Don’t believe for a moment that China’s government is worried about the images coming out of Hong Kong as it copes with the demonstrations. The Chinese, too, know that people are readily able to rationalize doing what they want to do even in the face of transparent information. And there are many countries, businesses, and universities that see doing business with China as essential to their economic success.
In an article entitled “Tip of the Hat, Wag of the Finger,” some marketing scholars described the two processes people employ to overcome moral qualms so they can continue doing business or supporting questionable actors. They are called moral decoupling and moral rationalization. Moral decoupling implies that behavior in one domain is irrelevant to decisions in another—shooting down an airliner is disconnected from securing energy supplies, for instance. Moral rationalization maintains that the bad act isn’t so bad after all—for example, the Chinese are only exercising their legitimate control over a part of their territory ceded to them by the British.
A person’s ability to develop rationalizations to continue doing what they want to do or perceive to be in their interests has the power to overcome any element of transparency.
Transparency can have perverse effects
To make matters worse, recent psychological research has found that transparency and disclosure can actually increase bad behavior. One set of experimental studies, which examined the effect of disclosures of conflicts of interest, observed two processes that produced this perverse result. First, when business advisors knew that conflicts of interest had become transparent, they felt freer—morally licensed—to provide more biased recommendations in the first place. Similarly, when people know that those that they are transacting with are going to have legal representation or other agents working on their behalf, they feel freer to try and take advantage of their counterparties. The knowledge that someone has a good advisor excuses those interacting with that individual from a sense of moral obligation to help care for the other person.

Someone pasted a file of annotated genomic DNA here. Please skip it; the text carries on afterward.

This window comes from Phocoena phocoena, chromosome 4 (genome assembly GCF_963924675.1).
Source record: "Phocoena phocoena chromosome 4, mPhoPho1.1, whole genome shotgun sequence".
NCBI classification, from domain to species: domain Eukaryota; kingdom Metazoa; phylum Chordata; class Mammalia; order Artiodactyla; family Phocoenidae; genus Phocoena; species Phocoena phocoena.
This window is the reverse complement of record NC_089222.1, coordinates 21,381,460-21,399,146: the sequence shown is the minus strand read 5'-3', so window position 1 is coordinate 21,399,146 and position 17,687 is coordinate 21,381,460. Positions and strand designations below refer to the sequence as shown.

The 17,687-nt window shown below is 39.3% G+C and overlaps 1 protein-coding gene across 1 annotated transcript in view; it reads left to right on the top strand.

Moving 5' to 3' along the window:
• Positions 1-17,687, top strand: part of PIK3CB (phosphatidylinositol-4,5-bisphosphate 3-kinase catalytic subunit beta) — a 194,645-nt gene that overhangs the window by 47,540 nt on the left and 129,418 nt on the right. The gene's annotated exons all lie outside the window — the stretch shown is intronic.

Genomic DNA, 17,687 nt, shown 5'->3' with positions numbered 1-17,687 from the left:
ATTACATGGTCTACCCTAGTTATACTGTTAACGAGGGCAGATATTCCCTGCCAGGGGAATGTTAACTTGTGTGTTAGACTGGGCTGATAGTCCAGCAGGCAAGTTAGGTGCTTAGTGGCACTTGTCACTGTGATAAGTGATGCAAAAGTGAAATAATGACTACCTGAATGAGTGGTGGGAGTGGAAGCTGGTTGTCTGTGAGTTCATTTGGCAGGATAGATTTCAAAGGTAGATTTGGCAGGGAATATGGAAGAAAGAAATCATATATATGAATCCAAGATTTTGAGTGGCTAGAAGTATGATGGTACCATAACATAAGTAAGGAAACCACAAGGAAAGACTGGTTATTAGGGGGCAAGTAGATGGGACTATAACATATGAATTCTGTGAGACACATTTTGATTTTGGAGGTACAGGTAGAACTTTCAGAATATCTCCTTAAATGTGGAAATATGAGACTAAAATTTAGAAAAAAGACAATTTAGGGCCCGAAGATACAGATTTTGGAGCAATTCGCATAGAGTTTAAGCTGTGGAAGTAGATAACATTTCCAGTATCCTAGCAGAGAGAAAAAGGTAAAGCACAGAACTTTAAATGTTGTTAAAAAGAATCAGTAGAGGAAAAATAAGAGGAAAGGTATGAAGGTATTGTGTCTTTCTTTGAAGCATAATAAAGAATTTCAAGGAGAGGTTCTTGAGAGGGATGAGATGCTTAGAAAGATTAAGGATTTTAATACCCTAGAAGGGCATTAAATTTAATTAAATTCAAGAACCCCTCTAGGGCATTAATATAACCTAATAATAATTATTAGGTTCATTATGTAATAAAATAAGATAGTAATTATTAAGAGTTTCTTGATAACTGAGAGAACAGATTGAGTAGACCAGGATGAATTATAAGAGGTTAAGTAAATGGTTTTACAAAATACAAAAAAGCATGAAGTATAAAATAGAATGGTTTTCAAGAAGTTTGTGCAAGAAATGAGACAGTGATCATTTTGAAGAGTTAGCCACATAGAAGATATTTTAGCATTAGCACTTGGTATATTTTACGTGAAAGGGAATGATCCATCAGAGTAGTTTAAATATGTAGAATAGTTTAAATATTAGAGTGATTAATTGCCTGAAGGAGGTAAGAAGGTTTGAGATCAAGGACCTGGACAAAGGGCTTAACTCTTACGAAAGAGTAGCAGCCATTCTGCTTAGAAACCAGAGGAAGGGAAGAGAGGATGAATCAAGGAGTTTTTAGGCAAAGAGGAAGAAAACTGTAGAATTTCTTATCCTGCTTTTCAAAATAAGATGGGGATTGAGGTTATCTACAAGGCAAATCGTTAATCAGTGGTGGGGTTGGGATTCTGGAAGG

Second, the research demonstrated that when people are told they are receiving advice from someone with a conflict of interest, the individuals don’t sufficiently take this information into account when deciding whether or not to act on the advice.
What can you do about it?
Transparency and sharing information through social media does not remove the need for vigilance and even the use of power. Passing soda taxes or food licensing or imposing sanctions on nations that violate human rights requires more than data or even dramatic pictures—it requires that proponents develop and use political and economic power just like their adversaries do. Don’t count on transparency alone to keep misbehavior at bay or empower ordinary citizens. Except in unusual circumstances, it won’t.
Jeffrey Pfeffer is Thomas D. Dee II Professor of Organizational Behavior at Stanford’s Graduate School of Business. His latest book, Leadership B.S.: Fixing Workplaces and Careers One Truth at a Time will be published in September, 2015 by HarperCollins.